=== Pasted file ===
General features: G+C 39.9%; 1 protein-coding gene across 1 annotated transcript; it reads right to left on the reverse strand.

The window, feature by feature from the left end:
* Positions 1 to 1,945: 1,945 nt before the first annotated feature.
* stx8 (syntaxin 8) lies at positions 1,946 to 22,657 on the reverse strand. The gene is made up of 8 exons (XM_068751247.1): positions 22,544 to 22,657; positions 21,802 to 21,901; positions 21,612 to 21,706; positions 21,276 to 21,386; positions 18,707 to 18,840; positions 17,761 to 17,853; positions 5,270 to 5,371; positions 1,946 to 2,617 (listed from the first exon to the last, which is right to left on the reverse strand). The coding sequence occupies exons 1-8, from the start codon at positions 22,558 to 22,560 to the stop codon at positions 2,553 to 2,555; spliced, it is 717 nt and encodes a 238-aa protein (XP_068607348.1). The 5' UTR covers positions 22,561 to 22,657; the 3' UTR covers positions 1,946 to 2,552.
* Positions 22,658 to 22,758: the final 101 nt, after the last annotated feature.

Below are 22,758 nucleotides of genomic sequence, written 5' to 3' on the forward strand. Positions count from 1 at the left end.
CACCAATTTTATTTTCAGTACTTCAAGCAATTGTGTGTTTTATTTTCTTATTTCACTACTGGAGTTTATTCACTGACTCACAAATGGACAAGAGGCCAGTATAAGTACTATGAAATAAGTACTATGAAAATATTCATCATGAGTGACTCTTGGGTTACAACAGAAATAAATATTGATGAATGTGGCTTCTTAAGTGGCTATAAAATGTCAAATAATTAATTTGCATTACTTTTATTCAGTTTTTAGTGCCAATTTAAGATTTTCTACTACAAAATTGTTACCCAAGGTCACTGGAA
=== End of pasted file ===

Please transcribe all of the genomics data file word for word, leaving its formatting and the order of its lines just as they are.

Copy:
General features: G+C 39.9%; 1 protein-coding gene across 1 annotated transcript; it reads right to left on the reverse strand.

The window, feature by feature from the left end:
* Positions 1 to 1,945: 1,945 nt before the first annotated feature.
* stx8 (syntaxin 8) lies at positions 1,946 to 22,657 on the reverse strand. The gene is made up of 8 exons (XM_068751247.1): positions 22,544 to 22,657; positions 21,802 to 21,901; positions 21,612 to 21,706; positions 21,276 to 21,386; positions 18,707 to 18,840; positions 17,761 to 17,853; positions 5,270 to 5,371; positions 1,946 to 2,617 (listed from the first exon to the last, which is right to left on the reverse strand). The coding sequence occupies exons 1-8, from the start codon at positions 22,558 to 22,560 to the stop codon at positions 2,553 to 2,555; spliced, it is 717 nt and encodes a 238-aa protein (XP_068607348.1). The 5' UTR covers positions 22,561 to 22,657; the 3' UTR covers positions 1,946 to 2,552.
* Positions 22,658 to 22,758: the final 101 nt, after the last annotated feature.

Below are 22,758 nucleotides of genomic sequence, written 5' to 3' on the forward strand. Positions count from 1 at the left end.
CACCAATTTTATTTTCAGTACTTCAAGCAATTGTGTGTTTTATTTTCTTATTTCACTACTGGAGTTTATTCACTGACTCACAAATGGACAAGAGGCCAGTATAAGTACTATGAAATAAGTACTATGAAAATATTCATCATGAGTGACTCTTGGGTTACAACAGAAATAAATATTGATGAATGTGGCTTCTTAAGTGGCTATAAAATGTCAAATAATTAATTTGCATTACTTTTATTCAGTTTTTAGTGCCAATTTAAGATTTTCTACTACAAAATTGTTACCCAAGGTCACTGGAA